Insourcing: It's still more with less

Existing tools could make acquisition more efficient

The federal workforce will have to do more with less in the next several years, notwithstanding the Obama administration's emphasis on insourcing and hiring more acquisition professionals. Insourcing will shift the focus of current resources to moving work in-house, and it will take several years for the new acquisition workforce to become productive.

Procedures and tools already available to acquisition officers could speed the acquisition process and make it more cost efficient. I'm referring to multiagency contract vehicles, price-comparison Web portals and purchasing cards.

A recent Federal Computer Week article [“A handbook on acquisition reforms,” Sept. 21] mentioned that roughly 80 percent of the work involved in contracting is avoided when using multiagency vehicles. However, such contracts need to be effectively managed to avoid duplicative efforts by competing agencies.

In a perfect world, there would be a single contract vehicle from which everyone in the government would order needed supplies and services. However, we are living in a far from perfect world, and getting disparate people and organizations to agree on a single solution is daunting. Agencies will resist giving up their contracts as they justify resources and, in some cases, revenue.

But rather than agencies fighting over who gets what, why not let the buyers decide? Why can’t the Office of Management and Budget require the development of a purchasing portal that would search all agency contracts and present options for making the best value decision? The technology is not new. In fact, most of us already use price comparison sites such as BizRate, PriceGrabber, Orbitz and mySimon in our personal lives.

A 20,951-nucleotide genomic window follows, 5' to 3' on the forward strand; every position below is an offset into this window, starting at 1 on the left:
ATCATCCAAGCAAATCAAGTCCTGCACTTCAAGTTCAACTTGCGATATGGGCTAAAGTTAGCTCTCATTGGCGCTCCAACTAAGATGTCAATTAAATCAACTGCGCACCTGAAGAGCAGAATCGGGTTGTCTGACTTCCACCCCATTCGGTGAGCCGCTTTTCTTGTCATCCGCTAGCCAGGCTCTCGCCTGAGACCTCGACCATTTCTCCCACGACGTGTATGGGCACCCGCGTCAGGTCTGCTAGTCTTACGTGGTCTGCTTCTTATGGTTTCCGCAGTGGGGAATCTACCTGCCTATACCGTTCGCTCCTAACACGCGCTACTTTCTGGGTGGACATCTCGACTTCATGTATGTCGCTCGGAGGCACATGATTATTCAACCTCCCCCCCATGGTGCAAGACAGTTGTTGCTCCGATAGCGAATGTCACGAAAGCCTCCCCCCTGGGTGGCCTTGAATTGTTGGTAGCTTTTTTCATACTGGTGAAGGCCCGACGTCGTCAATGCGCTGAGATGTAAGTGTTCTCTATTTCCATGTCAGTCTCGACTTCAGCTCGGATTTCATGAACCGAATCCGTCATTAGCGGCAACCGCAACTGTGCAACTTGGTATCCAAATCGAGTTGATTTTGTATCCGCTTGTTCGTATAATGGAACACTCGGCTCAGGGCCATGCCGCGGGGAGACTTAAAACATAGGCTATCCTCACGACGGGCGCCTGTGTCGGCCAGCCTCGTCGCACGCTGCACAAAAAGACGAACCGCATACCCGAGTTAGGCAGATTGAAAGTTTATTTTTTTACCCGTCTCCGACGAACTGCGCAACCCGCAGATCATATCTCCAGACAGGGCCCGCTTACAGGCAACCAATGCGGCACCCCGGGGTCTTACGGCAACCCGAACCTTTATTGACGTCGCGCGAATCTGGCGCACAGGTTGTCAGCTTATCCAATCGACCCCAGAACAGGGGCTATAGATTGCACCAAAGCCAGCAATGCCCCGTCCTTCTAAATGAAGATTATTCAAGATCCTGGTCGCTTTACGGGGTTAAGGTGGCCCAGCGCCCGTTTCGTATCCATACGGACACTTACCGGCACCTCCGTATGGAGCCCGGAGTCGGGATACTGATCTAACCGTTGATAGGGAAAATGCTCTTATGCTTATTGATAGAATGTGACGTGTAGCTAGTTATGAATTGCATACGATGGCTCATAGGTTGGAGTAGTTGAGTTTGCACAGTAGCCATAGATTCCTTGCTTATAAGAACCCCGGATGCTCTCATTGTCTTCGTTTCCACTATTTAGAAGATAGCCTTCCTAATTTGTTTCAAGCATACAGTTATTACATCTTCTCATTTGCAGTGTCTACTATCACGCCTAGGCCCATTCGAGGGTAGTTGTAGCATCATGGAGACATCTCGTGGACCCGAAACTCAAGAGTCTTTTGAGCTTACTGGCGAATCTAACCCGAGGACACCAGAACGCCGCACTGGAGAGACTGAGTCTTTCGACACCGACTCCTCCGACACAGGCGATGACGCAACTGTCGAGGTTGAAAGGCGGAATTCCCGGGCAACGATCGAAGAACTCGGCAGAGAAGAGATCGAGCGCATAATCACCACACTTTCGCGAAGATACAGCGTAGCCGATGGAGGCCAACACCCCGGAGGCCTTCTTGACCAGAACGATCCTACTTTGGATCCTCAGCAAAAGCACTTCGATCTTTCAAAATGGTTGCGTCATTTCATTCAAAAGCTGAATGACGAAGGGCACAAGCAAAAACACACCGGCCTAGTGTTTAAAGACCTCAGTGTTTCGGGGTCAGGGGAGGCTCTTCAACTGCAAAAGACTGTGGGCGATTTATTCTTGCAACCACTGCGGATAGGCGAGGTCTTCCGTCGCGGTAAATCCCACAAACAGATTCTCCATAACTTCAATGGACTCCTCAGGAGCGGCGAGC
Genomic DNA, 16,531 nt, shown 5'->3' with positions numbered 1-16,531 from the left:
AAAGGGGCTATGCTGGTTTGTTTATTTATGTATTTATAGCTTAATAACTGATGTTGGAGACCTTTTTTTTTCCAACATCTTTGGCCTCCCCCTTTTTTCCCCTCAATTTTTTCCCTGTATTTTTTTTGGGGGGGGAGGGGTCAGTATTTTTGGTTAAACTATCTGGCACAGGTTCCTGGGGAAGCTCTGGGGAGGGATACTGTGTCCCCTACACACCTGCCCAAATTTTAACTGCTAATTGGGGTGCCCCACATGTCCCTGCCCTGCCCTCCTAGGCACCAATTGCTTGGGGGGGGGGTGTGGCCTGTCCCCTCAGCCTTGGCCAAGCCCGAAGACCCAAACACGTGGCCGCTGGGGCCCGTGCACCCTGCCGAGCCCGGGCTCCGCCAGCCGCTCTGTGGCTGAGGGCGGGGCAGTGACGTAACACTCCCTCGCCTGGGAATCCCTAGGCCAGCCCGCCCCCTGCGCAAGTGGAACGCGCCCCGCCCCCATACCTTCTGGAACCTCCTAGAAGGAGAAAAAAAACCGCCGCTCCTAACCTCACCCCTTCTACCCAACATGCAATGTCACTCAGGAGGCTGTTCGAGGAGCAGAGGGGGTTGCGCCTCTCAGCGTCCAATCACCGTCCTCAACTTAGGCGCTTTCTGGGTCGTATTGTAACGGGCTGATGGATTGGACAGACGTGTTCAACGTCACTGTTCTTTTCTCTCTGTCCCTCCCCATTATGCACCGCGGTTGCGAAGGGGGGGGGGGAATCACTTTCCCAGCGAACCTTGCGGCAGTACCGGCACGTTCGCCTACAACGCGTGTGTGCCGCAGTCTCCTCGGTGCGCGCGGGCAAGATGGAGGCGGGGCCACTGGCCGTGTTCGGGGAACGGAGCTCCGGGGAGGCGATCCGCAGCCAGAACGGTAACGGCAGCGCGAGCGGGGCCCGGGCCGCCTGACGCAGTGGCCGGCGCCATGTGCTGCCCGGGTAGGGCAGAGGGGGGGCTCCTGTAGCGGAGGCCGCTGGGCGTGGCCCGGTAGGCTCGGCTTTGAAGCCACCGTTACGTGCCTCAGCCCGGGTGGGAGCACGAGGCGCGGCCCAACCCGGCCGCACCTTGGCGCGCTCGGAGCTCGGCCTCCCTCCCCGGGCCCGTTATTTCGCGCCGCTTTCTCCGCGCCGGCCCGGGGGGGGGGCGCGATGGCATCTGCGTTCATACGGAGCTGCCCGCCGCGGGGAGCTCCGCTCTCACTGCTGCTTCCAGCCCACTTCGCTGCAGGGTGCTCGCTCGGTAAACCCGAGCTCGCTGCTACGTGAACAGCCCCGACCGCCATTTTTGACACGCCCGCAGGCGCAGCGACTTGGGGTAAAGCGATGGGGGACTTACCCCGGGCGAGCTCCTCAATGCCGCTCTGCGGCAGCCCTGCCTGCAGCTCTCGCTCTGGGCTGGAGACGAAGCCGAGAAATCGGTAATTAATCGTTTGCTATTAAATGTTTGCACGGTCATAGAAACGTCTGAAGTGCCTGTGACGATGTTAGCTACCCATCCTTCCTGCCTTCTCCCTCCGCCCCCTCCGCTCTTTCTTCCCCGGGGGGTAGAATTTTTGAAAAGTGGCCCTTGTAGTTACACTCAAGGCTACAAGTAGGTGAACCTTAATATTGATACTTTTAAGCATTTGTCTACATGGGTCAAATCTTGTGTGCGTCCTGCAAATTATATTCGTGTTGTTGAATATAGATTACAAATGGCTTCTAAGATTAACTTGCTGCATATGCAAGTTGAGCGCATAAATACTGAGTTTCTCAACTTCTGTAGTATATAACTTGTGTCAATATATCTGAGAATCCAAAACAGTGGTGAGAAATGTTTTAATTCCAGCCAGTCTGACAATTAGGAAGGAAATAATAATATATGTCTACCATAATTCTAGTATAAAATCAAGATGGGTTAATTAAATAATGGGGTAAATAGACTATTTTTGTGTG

So we are halfway there. After agencies have the capability to select from the best sources, they should achieve greater efficiencies and lower prices. But then again, why don’t we rethink how the ordering on those multiagency contracts is accomplished?

Back in the mid-1990s, the government eliminated roughly half of the contract actions going into purchasing offices by issuing purchase cards for acquisitions worth less than $2,500. Administrative savings were $54 to $92 for each card purchase. The same data showed that another 48 percent of the government's contract actions were valued less than $25,000, and many of those were orders issued against existing contracts.

Why not increase spending authority for those purchases to some point between $2,500 and $25,000? Federal regulations encourage the use of the purchase cards to place orders and pay for purchases against contracts. The use of a price-comparison portal by numerous, decentralized cardholders to place orders would allow the overworked acquisition workforce to turn its attention to more complex and critical functions that are not being accomplished, thus achieving key missions at multiple agencies by improving effectiveness and efficiency.

The administration's plans come as OMB is asking agencies to submit alternative budget targets that would freeze spending at the fiscal 2010 request level and reduce spending by 5 percent in fiscal 2011. Therefore, the only way the government can continue to provide quality services is to become more productive. And the only way for agencies to become more productive is by redefining what they do and how they do it and by giving agencies the tools they will need to get there.

It’s time to use available commercial technologies and business practices and bring federal acquisition into the 21st century.

Editor's note: The views expressed herein are the author's alone.

About the Author

Bruce E. Sullivan is vice president and head of government services at Visa, and a former director of the Defense Department’s Purchase Card Joint Program Management Office. The views expressed by Bruce Sullivan are his own and not necessarily those of Visa.


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